Recirculating the cooler vent gas integrates the clinker cooler into oxyfuel operation, increasing CO2 yield and waste heat recovery, and eliminating the need for internal separation of recirculating gas and cooling air.

ISO Plant Illustrations

Diving deeper into the key equipment and processes

Oxyfuel operation is based on the established clinkerization process, although some adaptation of existing equipment in needed (notably of the kiln burners, clinker cooler, and seals) and some new equipment and processes are added (e.g., heat exchangers, air separation units, and gas recirculation cycles). However, plant equipment and processes remain fundamentally familiar, making oxyfuel operation appropriate for implementation at existing cement plants.

Diving deeper into the key equipment and processes

Kiln burners for oxyfuel

Oxyfuel affects combustion conditions in the kiln. Most obviously, the composition of the kiln gas is different as nitrogen is replaced by CO2. This impacts the heat capacity and burner firing rate mass flow due to the higher gas density of CO2 compared to nitrogen. Flames burn hotter, shorter, and brighter with a pure oxygen primary air stream, while fuel ignition characteristics are also altered.

These factors require some adjustment to burner design. To safeguard clinker quality, oxyfuel burners must create identical flame shape and heat liberation to those achieved in regular combustion conditions. Burner tubes and nozzle plates must be able to withstand the changes to the flame profile, and because the firing rate is higher with oxyfuel, a higher degree of control is needed compared to traditional burners.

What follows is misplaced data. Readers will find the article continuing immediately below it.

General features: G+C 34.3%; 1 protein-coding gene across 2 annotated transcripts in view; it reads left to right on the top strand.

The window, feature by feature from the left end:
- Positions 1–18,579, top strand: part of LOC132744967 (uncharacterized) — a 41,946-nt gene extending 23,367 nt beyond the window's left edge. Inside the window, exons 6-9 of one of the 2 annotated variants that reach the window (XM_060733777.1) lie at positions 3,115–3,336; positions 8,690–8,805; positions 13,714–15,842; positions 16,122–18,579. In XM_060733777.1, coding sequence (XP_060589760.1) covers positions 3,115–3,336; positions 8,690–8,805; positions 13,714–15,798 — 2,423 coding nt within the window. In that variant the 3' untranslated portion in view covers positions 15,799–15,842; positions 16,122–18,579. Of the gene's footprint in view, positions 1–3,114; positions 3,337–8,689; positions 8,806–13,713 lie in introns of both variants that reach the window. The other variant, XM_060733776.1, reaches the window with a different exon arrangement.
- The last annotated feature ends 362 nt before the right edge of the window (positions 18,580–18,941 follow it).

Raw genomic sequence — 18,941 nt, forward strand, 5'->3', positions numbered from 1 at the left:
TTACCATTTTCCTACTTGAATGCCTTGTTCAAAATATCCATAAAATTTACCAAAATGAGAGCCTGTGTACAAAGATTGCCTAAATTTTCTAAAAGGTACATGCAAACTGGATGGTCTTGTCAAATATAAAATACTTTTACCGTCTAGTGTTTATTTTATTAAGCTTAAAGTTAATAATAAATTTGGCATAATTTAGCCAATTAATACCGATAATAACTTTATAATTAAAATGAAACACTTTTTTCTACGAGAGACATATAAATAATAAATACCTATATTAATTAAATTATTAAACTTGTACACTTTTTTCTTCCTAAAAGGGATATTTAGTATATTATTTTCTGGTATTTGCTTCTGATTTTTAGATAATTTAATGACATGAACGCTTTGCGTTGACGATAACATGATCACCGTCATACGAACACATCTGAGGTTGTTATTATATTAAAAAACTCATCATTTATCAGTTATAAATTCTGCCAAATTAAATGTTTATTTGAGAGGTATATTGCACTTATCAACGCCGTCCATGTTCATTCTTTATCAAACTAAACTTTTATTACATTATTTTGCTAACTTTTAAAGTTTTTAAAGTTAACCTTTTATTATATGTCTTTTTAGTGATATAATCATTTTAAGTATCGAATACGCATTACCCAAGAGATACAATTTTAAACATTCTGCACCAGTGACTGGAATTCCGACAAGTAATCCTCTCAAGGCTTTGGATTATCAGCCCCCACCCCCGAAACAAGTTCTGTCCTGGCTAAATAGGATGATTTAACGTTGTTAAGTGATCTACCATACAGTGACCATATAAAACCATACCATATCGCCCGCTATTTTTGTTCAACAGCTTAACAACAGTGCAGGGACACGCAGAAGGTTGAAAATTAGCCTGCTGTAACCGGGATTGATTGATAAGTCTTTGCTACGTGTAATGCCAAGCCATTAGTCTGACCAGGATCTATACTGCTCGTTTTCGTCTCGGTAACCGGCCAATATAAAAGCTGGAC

Based on our process knowledge and longstanding expertise in burner design, we have developed an oxyfuel burner designed to overcome these challenges and deliver a similar heat transfer profile to traditional kiln burners.

Diving deeper into the key equipment and processes

The clinker cooler

Cooler operation in oxyfuel conditions is complex due to the traditional use of ambient air for cooling. This creates high potential for false air ingress into the recirculating gas stream. As a further complication, the cooler also recuperates thermal energy from the clinker for recycling into the kiln.

Latest system designs suggest possible solutions to this issue:

  • The use of a barrier between the front end of the cooler, where an oxyfuel atmosphere is maintained and the off gas is recirculated within the main recirculation loop, and the back end, where ambient air is used to complete cooling in the traditional way.
  • The use of an adapted cooling system with internal oxyfuel recirculation in the second cooling zone. Although requiring higher CAPEX, this option avoids a secondary emission source and so maximizes CO2 capture potential.